The JFA 2019 field season includes several excavations with schoolchildren. What could possibly be a better way to teach history than letting the students participate, hands on, in an excavation of a neolithic dwelling site!
The excavation area prior to the excavation.
The Ölmosviken late Neolithic site was chosen because of it´s relative vicinity to all the participating schools. Some 100 schoolchildren (mainly 11-12 year olds) participated in the excavation during one week.
The Dirt Diggers at work!
Although we were aware that this would be a great site to excavate for the participants the amount of finds recorded was surprisingly high. During the week som 3000 potsherds along with hundreds of quartz and porphyre flakes were found along with burnt seal bones.
Late Neolithic so called "Kiukais" pottery from the dig.
The many finds of course made the participants wery happy and added a lot to their interest in archaeology. Especially a stone axe found near the end of the five day excavation made many of the schoolchildren want to become archaeologists themselves.
On the early morning of May 17th our WW2 conflict archaeology team drove to the boarder guard station at Cape Tulliniemi in Hanko. From there we were escorted, very professionally, to the island of Bengtskär, where we spent the whole day studying and mapping the traces of the fierce fighting that took place here in 1941.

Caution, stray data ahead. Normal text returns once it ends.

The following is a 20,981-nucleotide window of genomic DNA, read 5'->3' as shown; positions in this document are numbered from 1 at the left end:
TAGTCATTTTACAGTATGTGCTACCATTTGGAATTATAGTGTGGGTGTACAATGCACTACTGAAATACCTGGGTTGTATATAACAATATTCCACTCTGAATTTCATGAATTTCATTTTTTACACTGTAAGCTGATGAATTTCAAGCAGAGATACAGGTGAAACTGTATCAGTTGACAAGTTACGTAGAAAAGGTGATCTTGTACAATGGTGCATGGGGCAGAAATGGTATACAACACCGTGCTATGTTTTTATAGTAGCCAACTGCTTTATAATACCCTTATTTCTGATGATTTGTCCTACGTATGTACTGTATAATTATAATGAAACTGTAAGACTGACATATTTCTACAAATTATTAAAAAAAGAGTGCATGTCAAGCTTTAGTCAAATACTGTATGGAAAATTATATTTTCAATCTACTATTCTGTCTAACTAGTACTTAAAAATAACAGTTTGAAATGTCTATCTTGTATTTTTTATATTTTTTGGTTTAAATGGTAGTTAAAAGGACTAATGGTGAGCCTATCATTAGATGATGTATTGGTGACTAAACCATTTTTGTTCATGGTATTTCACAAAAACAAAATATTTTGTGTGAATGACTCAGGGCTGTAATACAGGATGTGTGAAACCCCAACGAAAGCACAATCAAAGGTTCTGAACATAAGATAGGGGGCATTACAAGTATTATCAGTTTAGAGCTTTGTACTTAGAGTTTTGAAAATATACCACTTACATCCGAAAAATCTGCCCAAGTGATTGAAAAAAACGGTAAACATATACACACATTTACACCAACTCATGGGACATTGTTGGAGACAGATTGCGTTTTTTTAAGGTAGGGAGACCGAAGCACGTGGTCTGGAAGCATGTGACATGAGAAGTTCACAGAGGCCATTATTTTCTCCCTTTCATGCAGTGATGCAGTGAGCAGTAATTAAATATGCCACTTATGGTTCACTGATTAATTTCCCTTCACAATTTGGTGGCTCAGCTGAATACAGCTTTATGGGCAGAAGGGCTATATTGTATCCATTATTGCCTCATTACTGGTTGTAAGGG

Bengtskär lighthouse, seen from the direction of the soviet assault in the early hours of July 26th 1941.
The aim of the visit was to register all traces of battle no matter how large all small. The survey included GPS mapping of grenade impact traces as well as the registration of areas with finds from the battle.
Grenade impact trace in the bedrock near the lighthouse.
During the day we encountered several traces and even finds from the battle which were promptly registered in our database. Already at this early stage it is quite clear that the results of the survey propose a partially new hypothesis about the battle. The accurate 3D model of the battlegrounds are now well underway and will be displayed in an upcoming exhibition in Hanko and a forthcoming publication.
Preliminary map of the battleground by Aleksi Rikkinen and Teemu Väisänen. The dots mark traces of battle and different areas of future interest for our research
Thank You all who participated and especially Hangö Sommaruniversitet, The personnel at The Boarder Guard Station in Hanko and Paula Wilson at the Bengtskär lighthouse for taking such good care of us during our visit. And last but not least thank you all 400 nesting Eiders for "the look" :)